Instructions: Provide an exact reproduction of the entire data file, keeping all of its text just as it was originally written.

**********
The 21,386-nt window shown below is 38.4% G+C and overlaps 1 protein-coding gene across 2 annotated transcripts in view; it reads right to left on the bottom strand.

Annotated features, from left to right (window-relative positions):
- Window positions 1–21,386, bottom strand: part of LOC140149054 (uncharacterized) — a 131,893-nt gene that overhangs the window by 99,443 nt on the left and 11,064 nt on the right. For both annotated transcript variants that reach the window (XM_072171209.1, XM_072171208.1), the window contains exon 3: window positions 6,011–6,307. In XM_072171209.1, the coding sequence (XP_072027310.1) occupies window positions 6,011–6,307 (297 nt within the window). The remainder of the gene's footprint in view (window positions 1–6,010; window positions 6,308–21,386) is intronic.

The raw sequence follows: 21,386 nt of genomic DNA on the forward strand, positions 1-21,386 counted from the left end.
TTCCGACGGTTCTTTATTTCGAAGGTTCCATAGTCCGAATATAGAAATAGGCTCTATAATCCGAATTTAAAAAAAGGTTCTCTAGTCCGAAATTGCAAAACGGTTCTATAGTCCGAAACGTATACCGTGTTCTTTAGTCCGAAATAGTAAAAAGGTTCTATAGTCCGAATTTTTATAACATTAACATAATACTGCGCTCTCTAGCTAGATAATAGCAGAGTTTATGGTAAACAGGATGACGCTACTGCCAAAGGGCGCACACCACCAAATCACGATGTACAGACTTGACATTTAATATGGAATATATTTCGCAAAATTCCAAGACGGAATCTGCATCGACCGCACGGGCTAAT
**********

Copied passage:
The 21,386-nt window shown below is 38.4% G+C and overlaps 1 protein-coding gene across 2 annotated transcripts in view; it reads right to left on the bottom strand.

Annotated features, from left to right (window-relative positions):
- Window positions 1–21,386, bottom strand: part of LOC140149054 (uncharacterized) — a 131,893-nt gene that overhangs the window by 99,443 nt on the left and 11,064 nt on the right. For both annotated transcript variants that reach the window (XM_072171209.1, XM_072171208.1), the window contains exon 3: window positions 6,011–6,307. In XM_072171209.1, the coding sequence (XP_072027310.1) occupies window positions 6,011–6,307 (297 nt within the window). The remainder of the gene's footprint in view (window positions 1–6,010; window positions 6,308–21,386) is intronic.

The raw sequence follows: 21,386 nt of genomic DNA on the forward strand, positions 1-21,386 counted from the left end.
TTCCGACGGTTCTTTATTTCGAAGGTTCCATAGTCCGAATATAGAAATAGGCTCTATAATCCGAATTTAAAAAAAGGTTCTCTAGTCCGAAATTGCAAAACGGTTCTATAGTCCGAAACGTATACCGTGTTCTTTAGTCCGAAATAGTAAAAAGGTTCTATAGTCCGAATTTTTATAACATTAACATAATACTGCGCTCTCTAGCTAGATAATAGCAGAGTTTATGGTAAACAGGATGACGCTACTGCCAAAGGGCGCACACCACCAAATCACGATGTACAGACTTGACATTTAATATGGAATATATTTCGCAAAATTCCAAGACGGAATCTGCATCGACCGCACGGGCTAAT